Pioneer Alethods — Equipment for Pioneer Life — The Shanty — Clearing of Land —
Construction of Log Houses — Food of Pioneers — Wild Animals — Description
of Pioneer Houses — The Dutch Chimney— Lumber and Black Salts — Pioneer
Social Life , 07

CHAPTER X.

ERECTION OF ST. LAWRENCE COUNTY.

Causes Leading to the Organization of St. Lawrence County — The Erection Act —
Name — Rivers — Lakes — Geology and Mineralogy — Mineral Waters, etc. —
Analysis of Water from Various Sources — Soil and Timber — County Officers
Appointed — County Clerk's Office Building — First National Celebration — Lo-
cation of County Seat — The First Court House — Hasbrouck's House — The
State Road 106

CHAPTER XI.

WAR OF 1812 TO 1815.

Causes of the War — Mr. Ford's Letter upon the Prospect — Militia Called Out to
Enforce the Embargo Act — Events of the War at Ogdensburg — A Zealous
Sentinel — Bombardment of the British in 1812 — Sacking of the Village in
1813 — General Wilkinson's Expedition 13G

CHAPTER XII.

AFTER THE DECLARATION OF PEACE.

Ogdensburg after the Declaration of Peace — President Monroe's Visit — Removal
of the Public Buildings — Description of the Buildmgs - The New Jail— '"Jail
Liberties" — Destruction of the Court House by Fire — Measures for the Erec-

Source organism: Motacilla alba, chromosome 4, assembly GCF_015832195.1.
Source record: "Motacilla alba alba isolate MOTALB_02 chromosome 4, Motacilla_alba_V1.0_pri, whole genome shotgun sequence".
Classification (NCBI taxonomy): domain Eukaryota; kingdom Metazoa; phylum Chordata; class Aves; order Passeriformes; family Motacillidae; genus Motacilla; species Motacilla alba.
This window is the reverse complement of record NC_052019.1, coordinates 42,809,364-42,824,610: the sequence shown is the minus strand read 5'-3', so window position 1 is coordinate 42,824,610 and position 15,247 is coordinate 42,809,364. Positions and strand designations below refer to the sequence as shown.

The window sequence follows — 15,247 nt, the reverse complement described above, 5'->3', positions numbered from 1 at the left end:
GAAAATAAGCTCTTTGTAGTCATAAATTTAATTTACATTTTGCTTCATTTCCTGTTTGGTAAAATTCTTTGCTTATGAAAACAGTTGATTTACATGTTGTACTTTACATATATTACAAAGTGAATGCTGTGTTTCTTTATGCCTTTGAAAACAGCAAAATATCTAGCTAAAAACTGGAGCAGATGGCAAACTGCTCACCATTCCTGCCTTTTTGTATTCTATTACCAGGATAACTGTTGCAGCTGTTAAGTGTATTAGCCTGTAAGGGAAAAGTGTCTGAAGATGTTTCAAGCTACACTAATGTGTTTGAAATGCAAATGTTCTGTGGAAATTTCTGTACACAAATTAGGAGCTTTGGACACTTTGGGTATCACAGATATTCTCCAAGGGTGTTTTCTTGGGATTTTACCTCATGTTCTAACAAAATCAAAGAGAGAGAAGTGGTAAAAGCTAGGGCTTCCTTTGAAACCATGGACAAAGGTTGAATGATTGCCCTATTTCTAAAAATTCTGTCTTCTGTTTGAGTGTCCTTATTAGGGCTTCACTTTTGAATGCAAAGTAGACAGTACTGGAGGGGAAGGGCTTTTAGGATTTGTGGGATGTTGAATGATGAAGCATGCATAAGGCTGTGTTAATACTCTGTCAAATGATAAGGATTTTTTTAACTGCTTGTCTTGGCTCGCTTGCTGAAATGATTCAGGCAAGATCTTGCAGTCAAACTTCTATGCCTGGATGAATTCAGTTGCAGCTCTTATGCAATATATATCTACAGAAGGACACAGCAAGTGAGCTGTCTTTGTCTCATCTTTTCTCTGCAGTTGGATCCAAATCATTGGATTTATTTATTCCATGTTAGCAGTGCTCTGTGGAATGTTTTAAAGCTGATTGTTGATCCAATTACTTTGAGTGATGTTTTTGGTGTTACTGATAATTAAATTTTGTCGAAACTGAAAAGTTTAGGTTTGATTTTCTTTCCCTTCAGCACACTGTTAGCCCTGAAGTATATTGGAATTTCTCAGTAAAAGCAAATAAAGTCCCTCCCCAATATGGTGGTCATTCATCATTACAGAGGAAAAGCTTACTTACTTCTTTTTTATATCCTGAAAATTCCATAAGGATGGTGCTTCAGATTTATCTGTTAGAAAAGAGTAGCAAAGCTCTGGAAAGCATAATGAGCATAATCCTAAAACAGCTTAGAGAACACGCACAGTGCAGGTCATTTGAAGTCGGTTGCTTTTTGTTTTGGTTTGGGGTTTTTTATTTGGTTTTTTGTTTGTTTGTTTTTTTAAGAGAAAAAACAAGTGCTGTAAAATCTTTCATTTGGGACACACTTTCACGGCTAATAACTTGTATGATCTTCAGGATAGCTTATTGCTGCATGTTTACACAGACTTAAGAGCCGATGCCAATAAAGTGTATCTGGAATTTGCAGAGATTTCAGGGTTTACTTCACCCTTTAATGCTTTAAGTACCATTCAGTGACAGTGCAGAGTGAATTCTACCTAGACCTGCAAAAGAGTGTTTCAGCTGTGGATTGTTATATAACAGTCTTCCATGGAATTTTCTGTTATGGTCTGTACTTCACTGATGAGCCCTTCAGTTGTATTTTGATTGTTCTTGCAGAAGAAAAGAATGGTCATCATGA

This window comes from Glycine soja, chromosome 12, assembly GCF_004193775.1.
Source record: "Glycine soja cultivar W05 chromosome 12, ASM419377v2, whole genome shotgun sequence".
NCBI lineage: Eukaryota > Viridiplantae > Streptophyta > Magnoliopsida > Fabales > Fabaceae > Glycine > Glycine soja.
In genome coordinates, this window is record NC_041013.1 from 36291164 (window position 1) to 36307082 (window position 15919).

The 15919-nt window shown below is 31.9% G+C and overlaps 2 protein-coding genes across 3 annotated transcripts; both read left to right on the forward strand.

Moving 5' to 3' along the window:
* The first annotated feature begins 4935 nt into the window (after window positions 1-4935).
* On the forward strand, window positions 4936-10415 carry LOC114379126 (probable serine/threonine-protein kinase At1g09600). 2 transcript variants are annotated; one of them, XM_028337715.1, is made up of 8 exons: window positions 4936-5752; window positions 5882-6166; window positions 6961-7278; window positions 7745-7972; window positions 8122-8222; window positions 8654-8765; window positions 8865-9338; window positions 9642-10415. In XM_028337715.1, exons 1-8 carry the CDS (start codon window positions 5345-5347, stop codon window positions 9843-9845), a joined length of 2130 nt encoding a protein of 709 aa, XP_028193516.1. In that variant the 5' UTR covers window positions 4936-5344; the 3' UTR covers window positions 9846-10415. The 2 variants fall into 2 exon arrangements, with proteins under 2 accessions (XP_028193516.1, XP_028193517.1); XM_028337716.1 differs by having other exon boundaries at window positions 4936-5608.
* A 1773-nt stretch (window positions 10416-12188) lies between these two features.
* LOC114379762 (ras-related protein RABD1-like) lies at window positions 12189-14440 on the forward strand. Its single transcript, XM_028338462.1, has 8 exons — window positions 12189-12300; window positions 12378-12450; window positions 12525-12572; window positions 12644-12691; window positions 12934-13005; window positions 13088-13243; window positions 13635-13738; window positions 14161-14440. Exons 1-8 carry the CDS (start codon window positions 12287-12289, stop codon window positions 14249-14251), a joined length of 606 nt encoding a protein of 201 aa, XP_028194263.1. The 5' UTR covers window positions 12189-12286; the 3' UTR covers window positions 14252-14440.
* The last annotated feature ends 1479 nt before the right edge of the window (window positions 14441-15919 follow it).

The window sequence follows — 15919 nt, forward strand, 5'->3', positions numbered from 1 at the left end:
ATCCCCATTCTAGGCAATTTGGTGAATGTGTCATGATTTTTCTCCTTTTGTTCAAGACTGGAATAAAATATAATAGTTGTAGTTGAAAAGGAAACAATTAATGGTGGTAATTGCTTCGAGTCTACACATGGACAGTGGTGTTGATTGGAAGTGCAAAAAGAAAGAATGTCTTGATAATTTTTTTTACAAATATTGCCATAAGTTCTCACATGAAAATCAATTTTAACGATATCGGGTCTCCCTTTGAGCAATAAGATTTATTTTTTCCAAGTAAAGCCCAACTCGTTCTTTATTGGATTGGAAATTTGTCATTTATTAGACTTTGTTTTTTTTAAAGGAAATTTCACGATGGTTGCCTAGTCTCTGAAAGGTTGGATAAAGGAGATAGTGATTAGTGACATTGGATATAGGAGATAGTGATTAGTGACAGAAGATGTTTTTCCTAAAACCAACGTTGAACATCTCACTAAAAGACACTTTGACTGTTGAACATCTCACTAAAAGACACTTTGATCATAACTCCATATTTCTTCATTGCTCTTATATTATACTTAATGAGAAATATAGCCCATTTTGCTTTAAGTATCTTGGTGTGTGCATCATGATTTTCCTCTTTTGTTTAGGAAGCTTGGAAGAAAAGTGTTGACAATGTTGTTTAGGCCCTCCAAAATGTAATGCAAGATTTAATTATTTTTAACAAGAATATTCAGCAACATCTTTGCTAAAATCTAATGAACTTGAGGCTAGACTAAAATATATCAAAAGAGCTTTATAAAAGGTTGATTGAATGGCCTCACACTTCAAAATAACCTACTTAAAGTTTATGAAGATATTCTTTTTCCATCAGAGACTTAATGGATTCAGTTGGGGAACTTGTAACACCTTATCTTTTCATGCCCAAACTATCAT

tion of a New One — Description of the Building— The New County Clerk's
Office — The Poorhouse and Asylum — Statistics of the County's Charities. . . . 152



10 CONTENTS.

CHAPTER XIII.

INTERNAL IMPROVEMENTS.

Various Plans for Internal Navigation — State Roads — Plank Roads — Steamboat
Navigation — Marine Railway — The Northern Transportation Company — The
Ogdensburg Transit Company — Port of Transfer — The Northern Railroad —
The Rome, Watertown and Ogdensburg Railroad — The Uticaand Black River
Eailroad — The Grouverneur and Oswegatchie Railroad — Street Railway 103

CHAPTER XIV.
THE PATRIOT WAR OF 1837-40.

Cause of the Uprising- -Meetings, Open and Secret — Seizure of the Sir Robert Peel
— The Two Mysterious Schooners — Connection of the United States with the
Affair — Her Seizure — Arrival of United States Troops — Statement of Stephen
S. Wright— Futile Attempts of Ogdensburgers to Relieve the Patriots — Their